I disagree, and putting on my political philosophy that I say this: Copyright works morally for the same reason other property does. Just as one acquires property by mixing your labor with it--ploughing a field, for example, or turning a rock into a axe--you acquire moral rights over a novel by writing it. Just what those rights are is unclear. It's certainly a different sort of moral claim than one's right to own a field or an axe. Personally, I think copyright should be much shorter--more like what it was in the 18th and 19th century. But I don't agree that copyright is essentially an arbitrary, morally groundless creation of the state. Some protection for "products of the brain" agrees with our sense of right and wrong, not just legal and illegal.

Leaving that aside!

So far, I'm agreed on the following measures in addition to the change:

1. Moving the button to the bottom.
2. Requiring either the credit or copyright fields to have something in them.
3. Preserving the URL that it was grabbed from, and having a link to it somewhere.

Anything else?

Sep 22, 2010, 12:18pm Top

>56 timspalding:.

Doesn't 2 (tracking and storing rights to images) make it seem like you are monitoring for copyright violations, which you wanted to avoid as per 3 in your opening post?

Sep 22, 2010, 12:54pm Top

Copyright works morally for the same reason other property does. Just as one acquires property by mixing your labor with it--ploughing a field, for example, or turning a rock into a axe--you acquire moral rights over a novel by writing it.

It could be argued, however, that absent intervention of some sort of state or another you relinquish those rights by publishing your novel -- that once it's out there in the public sphere (not to be confused with the public domain), you've lost control over who can do things with it -- unless you have the government to back you up. The moral right may well still exist, but the author can't do anything on her own to protect that right.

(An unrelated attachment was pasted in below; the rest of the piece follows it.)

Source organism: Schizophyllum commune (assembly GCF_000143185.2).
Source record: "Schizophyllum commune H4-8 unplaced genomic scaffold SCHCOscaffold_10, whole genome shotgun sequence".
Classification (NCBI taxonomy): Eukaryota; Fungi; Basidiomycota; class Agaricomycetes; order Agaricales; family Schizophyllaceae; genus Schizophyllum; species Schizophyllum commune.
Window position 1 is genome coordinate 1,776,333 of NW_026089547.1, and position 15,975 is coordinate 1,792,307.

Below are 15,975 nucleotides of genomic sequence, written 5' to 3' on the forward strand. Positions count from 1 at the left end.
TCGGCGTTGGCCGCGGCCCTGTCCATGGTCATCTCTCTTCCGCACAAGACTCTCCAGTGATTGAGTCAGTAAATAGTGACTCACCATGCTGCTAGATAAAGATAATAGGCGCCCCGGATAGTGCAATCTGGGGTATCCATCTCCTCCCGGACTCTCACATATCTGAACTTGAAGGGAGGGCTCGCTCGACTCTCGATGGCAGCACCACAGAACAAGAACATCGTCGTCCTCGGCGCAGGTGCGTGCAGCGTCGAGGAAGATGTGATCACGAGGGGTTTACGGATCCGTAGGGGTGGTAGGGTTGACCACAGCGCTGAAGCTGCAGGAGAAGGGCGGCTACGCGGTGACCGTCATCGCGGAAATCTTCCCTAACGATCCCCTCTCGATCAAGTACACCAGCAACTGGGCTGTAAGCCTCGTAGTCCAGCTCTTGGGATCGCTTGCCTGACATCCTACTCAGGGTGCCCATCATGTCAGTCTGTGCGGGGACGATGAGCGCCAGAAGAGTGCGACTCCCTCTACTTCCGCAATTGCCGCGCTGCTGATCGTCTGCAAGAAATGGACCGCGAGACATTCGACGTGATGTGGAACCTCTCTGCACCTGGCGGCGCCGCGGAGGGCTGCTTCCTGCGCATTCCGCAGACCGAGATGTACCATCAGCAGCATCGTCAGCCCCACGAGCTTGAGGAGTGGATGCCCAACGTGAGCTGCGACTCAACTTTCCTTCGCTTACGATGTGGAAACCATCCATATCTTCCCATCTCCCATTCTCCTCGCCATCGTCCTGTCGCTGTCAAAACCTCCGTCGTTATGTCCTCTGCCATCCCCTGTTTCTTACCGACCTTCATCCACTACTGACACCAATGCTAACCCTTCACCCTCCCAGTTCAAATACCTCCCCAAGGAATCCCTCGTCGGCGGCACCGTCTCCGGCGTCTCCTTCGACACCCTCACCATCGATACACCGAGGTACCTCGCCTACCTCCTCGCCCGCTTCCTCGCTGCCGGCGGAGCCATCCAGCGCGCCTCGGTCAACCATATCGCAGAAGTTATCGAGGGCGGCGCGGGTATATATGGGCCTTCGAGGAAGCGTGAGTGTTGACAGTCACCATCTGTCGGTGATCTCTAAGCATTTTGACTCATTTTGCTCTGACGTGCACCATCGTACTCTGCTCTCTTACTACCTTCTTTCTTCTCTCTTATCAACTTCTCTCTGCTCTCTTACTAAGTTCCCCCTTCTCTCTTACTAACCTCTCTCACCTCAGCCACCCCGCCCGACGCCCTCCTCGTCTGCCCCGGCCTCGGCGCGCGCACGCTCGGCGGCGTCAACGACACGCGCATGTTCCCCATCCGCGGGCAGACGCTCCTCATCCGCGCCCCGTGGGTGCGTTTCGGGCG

2. Requiring either the credit or copyright fields to have something in them.

If the fields contain data that is incorrect or meaningless, is there a recourse? It's technically trivial to require that a field be fillled out; preventing someone from filling in "fish fish fish" in the copyright field is a bit harder.

Sep 22, 2010, 1:05pm Top

The moral right may well still exist, but the author can't do anything on her own to protect that right.

True, but the same goes for a lot of other rights. For example: other than that (s)he may be a nice person - what's keeping your next door neighbor from killing you, if it weren't for some sort of government protection?

Edited: Sep 22, 2010, 1:10pm Top

56> Just to give you context of where I'm coming from, copyright is "artificial" in the same way REAL property rights are artificial or the right to free speech is artificial. That's has nothing to do with whether it is "arbitrary" or "morally groundless." You shouldn't confuse my statement about artificiality with any opinions along those lines.

I'm just pointing out that these are things that we, as a society, have created for ourselves as part of the whole "civilization" thing. They aren't tangible, natural features intrinsic to objects. They're ideas and rules.

Hope that doesn't further derail things. Just trying to put it into perspective, especially in terms of fair use. I think LT runs relatively little risk in this area due to the way it's using these copyrighted images. Kelly v. Arriba seems to back that up.